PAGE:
The Fitness Conundrum
It is a very fine line between ultimate fitness and injury. Whenever an athlete boasts that they are in the best shape of their life, inevitably they get injured shortly thereafter. I call it the fitness conundrum. In the triathlon world, athletes like Emma Snowsill, Lisa Norden, Paula Findlay and Terenzo Bozzone sustained serious injuries immediately after a seriously awesome performance. At the 2008 Olympics, Deena Kastor broke her foot during the marathon. Before every Olympics and World Championships, hordes of athletes pull out due to injury.
I am now one of those athletes. This summer, I was arguably in the best running shape of my life. My half marathon times improved immensely, I saw times on the track I never imagined I would see again, I floated through my weekly long runs. I was on fire. And then, bam, just like that, I got injured.
The America’s Finest City half marathon two weeks ago was my best race this season. I did not set a PR, but given the course terrain, my overall placing, and the ability of the women who finished behind me, I felt like it was a stellar race. I went out reasonably hard and instead of surviving the last 5k which is predominantly uphill, I charged through that section, picking off women who underestimated the difficulty of this part of the race and went out too fast. I spied a woman up the road and I hunkered down to try to catch her.
As we neared the finish chute, the road pitched downward and we both accelerated. At that moment, I felt a painful twinge in my calf. Fortunately, the finish line was right there, so I did not have far to go on my lame leg. I was thoroughly hobbled and traded my normal warm down run for a chair and a bag of ice.
It was determined that I had a very tight soleus and I had an overly swollen calf to prove it. Over the next few days, my calf seemed to improve. I did my running on the Alter G anti-gravity treadmill, got some deep massage, ultrasound and electrical stimulation. I stretched, sported compression socks, and did my best to facilitate healing.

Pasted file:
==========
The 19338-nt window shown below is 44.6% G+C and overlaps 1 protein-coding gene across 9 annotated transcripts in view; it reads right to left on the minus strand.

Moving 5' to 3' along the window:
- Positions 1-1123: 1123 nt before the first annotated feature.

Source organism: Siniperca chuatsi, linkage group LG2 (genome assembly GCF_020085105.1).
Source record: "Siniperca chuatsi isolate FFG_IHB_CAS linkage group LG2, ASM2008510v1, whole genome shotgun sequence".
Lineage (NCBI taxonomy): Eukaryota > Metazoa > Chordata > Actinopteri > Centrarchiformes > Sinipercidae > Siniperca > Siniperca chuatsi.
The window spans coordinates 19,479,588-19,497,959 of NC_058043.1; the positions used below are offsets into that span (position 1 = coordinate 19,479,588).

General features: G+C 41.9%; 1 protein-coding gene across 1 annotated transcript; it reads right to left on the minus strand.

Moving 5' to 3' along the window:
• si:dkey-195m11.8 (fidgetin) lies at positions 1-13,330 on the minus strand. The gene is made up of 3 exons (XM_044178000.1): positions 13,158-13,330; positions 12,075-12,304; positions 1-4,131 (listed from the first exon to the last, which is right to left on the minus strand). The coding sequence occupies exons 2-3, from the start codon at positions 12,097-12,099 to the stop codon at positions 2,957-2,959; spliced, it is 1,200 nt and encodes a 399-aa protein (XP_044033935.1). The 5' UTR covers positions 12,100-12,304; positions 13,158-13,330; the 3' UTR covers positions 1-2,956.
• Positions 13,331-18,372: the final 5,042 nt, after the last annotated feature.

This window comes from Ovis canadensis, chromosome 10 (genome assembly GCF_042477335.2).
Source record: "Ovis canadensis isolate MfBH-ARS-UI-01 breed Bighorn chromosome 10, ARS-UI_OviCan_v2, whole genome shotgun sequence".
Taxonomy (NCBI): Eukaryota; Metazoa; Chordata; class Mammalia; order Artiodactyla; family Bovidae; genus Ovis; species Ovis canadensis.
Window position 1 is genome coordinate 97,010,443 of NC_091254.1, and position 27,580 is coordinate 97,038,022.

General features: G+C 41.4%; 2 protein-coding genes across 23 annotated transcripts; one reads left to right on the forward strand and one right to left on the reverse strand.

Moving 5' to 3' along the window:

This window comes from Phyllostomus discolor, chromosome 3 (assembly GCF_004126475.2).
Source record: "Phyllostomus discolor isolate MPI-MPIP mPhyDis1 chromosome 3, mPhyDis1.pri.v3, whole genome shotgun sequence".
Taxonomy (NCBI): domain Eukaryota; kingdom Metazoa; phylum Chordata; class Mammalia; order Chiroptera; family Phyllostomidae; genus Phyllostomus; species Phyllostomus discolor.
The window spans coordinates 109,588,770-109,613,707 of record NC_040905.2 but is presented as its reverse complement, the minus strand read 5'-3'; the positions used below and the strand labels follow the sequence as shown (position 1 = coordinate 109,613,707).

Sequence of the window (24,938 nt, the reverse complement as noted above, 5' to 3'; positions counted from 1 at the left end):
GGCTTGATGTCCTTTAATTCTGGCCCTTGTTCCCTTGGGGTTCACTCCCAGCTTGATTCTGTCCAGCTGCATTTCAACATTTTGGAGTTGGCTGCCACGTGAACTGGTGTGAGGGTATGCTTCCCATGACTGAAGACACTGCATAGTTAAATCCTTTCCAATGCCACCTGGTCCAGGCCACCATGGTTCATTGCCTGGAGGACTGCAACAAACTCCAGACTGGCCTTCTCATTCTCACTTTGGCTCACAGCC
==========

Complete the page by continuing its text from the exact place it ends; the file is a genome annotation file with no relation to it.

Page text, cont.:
On Friday morning, I ran 1.5 miles and walked back to gym, knowing what I knew all along. I had torn something. I had two thoughts, as I glumly trudged through that mile and a half. First, if I have an issue that does not resolve within two or three days, it is a big problem not a small one. Two, the initial injury was just so dramatic it had to be more than a seized up muscle.
The good people over at Spine West fit me in that day for a diagnostic ultrasound. I cannot say enough about how accommodating that practice has been to me over the years.
Diagnostic ultrasound is truly an amazing advancement in sports medicine diagnostics. It often negates the need for an MRI and can be performed right in the doctor’s office. An additional bonus is that the results are immediate and in my instance, a direct comparison could be made between my right and left leg.
The ultrasound revealed a small tear in my left medial Achilles tendon. It took a little while to find it, mostly due to the fact that they had to wade through my cracked and wrinkly feet. I’m not kidding! The doctor was appalled by the state of my feet (who isn’t) and could not hold back a remark.
The tear presented itself as a black circle, essentially empty space, where the tendon usually is knitted together. Fortunately, the rest of the tendon is intact and pliable.
|The black hole is the tear. This is from Dr. Google. Mine is much smaller.|
My initial thought was, “now I am really a runner!” because truly, this is a real runners injury. Over the years I have had injuries that have prevented me from running, but none were actually due to running itself.
The positives are that I do not need to wear a boot, I can still run, albeit on the Alter G and I still might be able to do Twin Cities marathon on October 6.
|Ok, mine is not ruptured, and I have 5 weeks not 24 hours…|
I have decided that if I am fully healed, I will run the marathon, mostly as an experiment. As a scientist, I want to determine how much fitness I can maintain by running on the Alter G and using the elliptical (as a bonus I get to watch lots of shows on my iPad; today I watch four episodes of Episodes). I do have the luxury of signing up for another race later in the year. However, the people I coach often do not have the ability to choose another race; they have to stick with the plan. You simply cannot decide to sign up for a different Ironman 6 weeks later due to an injury conflict. The outcome of my tiny experiment will give me invaluable information that I can use to help others dealing with an injury. I realize that not everyone has access to an Alter G, but they are becoming more commonly available.
In terms of solving the fitness conundrum? It is definitely a perplexing problem. I hit the gym hard to maintain muscle balance, I was very well rested for this race, I kept my weekly mileage lower this year to accommodate the fact that I was running faster, I never trained through any leg pain, I had no flashing lights to warn me that the system was about to shut down. I suppose if there was a clear cut answer, somebody would have already found it.